Mobile phones have come a long way in the last few years. The high end so-called smart phones are now equipped with a range of sensors that once upon a time no-one associated with phones at all. There are the obvious location sensors such as GPS receivers so that the phone knows precisely where you are (not just roughly from cell towers). Video CCD sensors have adorned phones for some time but have mainly been confined to the obvious camera picture taking application. These can also sense light levels, read barcodes, and provide the means to recognise gestures and expressions. Many high-end phones also know what orientation they are in and how they are being moved through the use of accelerometers. And some know which direction they are facing through magnetometer sensors. This is important in augmented reality applications as well as useful in mapping. In the former it allows the phone to deduce which buildings the camera is seeing for example, while in the latter it means displayed maps can be automatically oriented the right way for where the user is facing.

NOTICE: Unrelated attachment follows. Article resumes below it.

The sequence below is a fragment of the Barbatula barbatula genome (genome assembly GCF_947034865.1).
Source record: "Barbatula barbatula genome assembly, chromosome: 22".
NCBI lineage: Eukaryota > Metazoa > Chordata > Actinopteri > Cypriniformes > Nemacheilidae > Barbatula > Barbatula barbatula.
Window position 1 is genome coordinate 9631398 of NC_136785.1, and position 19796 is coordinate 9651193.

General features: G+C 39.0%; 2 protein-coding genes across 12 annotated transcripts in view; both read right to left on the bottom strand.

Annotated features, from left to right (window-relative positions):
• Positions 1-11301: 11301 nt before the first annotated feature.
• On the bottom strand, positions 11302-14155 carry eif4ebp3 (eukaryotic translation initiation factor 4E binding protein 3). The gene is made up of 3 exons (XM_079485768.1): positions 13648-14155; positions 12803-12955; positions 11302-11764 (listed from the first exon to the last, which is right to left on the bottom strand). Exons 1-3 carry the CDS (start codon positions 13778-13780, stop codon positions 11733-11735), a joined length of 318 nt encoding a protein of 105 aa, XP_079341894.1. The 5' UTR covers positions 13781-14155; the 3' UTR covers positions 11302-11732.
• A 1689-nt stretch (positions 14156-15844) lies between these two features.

So what will be the next sensor that we see incorporated in the high-end phones? It could well be the near field communications technology which can form the basis for radio frequency identification (RFID) tags and readers. This would allow a whole host of new application types. In addition it will enable e-commerce on the phone; ticketing and small value purchasing by simply waving you phone over readers, much like the Oyster card is used by Transport for London as an e-ticketing alternative around the UK Capital. The future for smarter phones is bright.